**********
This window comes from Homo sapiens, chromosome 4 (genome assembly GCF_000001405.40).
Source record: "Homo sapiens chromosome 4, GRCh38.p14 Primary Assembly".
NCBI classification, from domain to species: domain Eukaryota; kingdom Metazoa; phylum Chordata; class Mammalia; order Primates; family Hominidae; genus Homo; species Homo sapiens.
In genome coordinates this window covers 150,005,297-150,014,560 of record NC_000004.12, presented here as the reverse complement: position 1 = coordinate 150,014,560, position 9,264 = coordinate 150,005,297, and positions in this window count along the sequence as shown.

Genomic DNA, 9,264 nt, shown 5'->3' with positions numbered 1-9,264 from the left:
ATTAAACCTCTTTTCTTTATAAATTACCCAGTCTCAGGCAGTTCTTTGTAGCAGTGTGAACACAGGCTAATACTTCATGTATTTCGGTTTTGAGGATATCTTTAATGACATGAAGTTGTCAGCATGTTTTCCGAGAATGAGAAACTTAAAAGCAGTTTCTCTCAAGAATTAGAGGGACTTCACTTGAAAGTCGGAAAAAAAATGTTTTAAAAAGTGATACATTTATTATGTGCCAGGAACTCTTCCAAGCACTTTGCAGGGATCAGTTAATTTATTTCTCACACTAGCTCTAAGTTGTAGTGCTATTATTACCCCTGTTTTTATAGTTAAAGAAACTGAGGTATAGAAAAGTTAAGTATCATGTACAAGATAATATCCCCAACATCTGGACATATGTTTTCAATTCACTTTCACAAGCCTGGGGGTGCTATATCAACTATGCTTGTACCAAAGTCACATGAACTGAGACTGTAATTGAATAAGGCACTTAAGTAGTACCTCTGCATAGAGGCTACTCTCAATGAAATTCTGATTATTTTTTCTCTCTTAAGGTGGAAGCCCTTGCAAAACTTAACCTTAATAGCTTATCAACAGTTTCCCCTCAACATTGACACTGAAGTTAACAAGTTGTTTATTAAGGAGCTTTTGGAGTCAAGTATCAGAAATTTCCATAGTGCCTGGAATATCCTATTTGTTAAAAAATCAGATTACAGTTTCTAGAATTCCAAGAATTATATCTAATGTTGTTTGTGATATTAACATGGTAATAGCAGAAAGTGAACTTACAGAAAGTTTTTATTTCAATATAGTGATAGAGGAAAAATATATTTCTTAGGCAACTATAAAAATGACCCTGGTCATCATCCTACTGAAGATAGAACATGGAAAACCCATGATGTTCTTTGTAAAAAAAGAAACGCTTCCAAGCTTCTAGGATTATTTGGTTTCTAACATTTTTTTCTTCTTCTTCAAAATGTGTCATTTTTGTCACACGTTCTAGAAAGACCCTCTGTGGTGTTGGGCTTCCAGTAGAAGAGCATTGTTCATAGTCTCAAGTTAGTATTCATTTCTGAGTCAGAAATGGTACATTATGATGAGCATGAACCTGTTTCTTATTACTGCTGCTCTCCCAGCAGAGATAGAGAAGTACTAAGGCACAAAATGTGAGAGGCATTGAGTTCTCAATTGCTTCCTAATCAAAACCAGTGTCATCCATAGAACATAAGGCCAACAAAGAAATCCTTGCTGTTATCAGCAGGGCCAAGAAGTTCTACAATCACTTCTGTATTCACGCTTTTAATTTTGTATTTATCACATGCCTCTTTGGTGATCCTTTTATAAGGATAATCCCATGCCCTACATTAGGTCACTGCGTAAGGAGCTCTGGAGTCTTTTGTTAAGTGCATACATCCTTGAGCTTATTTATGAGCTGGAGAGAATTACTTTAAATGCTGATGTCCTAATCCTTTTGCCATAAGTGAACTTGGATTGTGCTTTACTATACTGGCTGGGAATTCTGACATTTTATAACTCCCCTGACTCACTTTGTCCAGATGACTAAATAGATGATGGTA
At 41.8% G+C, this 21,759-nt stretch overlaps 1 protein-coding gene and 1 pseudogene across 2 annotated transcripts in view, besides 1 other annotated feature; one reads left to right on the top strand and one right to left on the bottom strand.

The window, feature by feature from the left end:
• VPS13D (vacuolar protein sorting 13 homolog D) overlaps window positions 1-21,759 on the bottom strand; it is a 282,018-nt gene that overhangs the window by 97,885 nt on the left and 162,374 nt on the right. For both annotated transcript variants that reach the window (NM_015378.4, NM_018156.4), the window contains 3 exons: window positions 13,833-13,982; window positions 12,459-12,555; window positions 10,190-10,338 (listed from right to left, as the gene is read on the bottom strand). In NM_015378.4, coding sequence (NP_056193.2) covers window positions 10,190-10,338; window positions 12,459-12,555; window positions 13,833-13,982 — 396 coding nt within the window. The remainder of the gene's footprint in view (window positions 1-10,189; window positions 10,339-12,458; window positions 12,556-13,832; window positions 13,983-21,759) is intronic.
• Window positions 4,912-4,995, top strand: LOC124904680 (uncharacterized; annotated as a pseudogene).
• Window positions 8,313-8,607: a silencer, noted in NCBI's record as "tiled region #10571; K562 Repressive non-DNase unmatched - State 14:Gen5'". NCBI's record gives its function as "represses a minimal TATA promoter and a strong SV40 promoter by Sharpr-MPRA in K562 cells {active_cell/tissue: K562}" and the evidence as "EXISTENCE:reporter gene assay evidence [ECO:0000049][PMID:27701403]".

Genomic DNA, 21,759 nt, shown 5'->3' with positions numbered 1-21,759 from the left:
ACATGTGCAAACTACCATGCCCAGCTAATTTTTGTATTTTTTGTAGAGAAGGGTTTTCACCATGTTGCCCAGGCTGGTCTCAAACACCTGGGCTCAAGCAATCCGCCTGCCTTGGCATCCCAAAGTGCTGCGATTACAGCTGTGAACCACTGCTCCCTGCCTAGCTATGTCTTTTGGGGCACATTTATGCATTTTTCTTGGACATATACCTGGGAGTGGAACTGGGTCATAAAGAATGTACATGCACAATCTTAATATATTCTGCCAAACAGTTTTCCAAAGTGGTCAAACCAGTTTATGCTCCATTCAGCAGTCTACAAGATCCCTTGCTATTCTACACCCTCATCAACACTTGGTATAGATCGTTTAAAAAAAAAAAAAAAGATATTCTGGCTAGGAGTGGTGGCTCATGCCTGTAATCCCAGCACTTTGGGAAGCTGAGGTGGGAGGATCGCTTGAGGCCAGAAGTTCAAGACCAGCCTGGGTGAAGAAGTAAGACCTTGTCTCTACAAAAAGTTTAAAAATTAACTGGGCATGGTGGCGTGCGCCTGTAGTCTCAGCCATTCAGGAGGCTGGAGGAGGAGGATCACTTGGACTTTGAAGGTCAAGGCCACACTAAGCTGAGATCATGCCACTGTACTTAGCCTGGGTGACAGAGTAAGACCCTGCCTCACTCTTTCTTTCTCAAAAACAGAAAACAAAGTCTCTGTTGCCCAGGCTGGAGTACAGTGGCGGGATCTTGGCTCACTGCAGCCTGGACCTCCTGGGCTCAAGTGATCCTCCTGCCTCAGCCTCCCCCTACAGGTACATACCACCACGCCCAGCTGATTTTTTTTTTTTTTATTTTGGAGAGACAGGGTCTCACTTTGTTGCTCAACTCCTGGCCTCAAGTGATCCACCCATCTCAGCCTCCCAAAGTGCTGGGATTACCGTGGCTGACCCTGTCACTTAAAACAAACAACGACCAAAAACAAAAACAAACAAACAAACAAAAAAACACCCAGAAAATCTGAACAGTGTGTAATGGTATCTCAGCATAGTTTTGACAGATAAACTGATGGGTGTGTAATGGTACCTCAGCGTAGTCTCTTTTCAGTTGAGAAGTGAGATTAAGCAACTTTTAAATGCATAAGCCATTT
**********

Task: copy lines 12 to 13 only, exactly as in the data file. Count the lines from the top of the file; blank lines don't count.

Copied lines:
Genomic DNA, 21,759 nt, shown 5'->3' with positions numbered 1-21,759 from the left:
ACATGTGCAAACTACCATGCCCAGCTAATTTTTGTATTTTTTGTAGAGAAGGGTTTTCACCATGTTGCCCAGGCTGGTCTCAAACACCTGGGCTCAAGCAATCCGCCTGCCTTGGCATCCCAAAGTGCTGCGATTACAGCTGTGAACCACTGCTCCCTGCCTAGCTATGTCTTTTGGGGCACATTTATGCATTTTTCTTGGACATATACCTGGGAGTGGAACTGGGTCATAAAGAATGTACATGCACAATCTTAATATATTCTGCCAAACAGTTTTCCAAAGTGGTCAAACCAGTTTATGCTCCATTCAGCAGTCTACAAGATCCCTTGCTATTCTACACCCTCATCAACACTTGGTATAGATCGTTTAAAAAAAAAAAAAAAGATATTCTGGCTAGGAGTGGTGGCTCATGCCTGTAATCCCAGCACTTTGGGAAGCTGAGGTGGGAGGATCGCTTGAGGCCAGAAGTTCAAGACCAGCCTGGGTGAAGAAGTAAGACCTTGTCTCTACAAAAAGTTTAAAAATTAACTGGGCATGGTGGCGTGCGCCTGTAGTCTCAGCCATTCAGGAGGCTGGAGGAGGAGGATCACTTGGACTTTGAAGGTCAAGGCCACACTAAGCTGAGATCATGCCACTGTACTTAGCCTGGGTGACAGAGTAAGACCCTGCCTCACTCTTTCTTTCTCAAAAACAGAAAACAAAGTCTCTGTTGCCCAGGCTGGAGTACAGTGGCGGGATCTTGGCTCACTGCAGCCTGGACCTCCTGGGCTCAAGTGATCCTCCTGCCTCAGCCTCCCCCTACAGGTACATACCACCACGCCCAGCTGATTTTTTTTTTTTTTATTTTGGAGAGACAGGGTCTCACTTTGTTGCTCAACTCCTGGCCTCAAGTGATCCACCCATCTCAGCCTCCCAAAGTGCTGGGATTACCGTGGCTGACCCTGTCACTTAAAACAAACAACGACCAAAAACAAAAACAAACAAACAAACAAAAAAACACCCAGAAAATCTGAACAGTGTGTAATGGTATCTCAGCATAGTTTTGACAGATAAACTGATGGGTGTGTAATGGTACCTCAGCGTAGTCTCTTTTCAGTTGAGAAGTGAGATTAAGCAACTTTTAAATGCATAAGCCATTT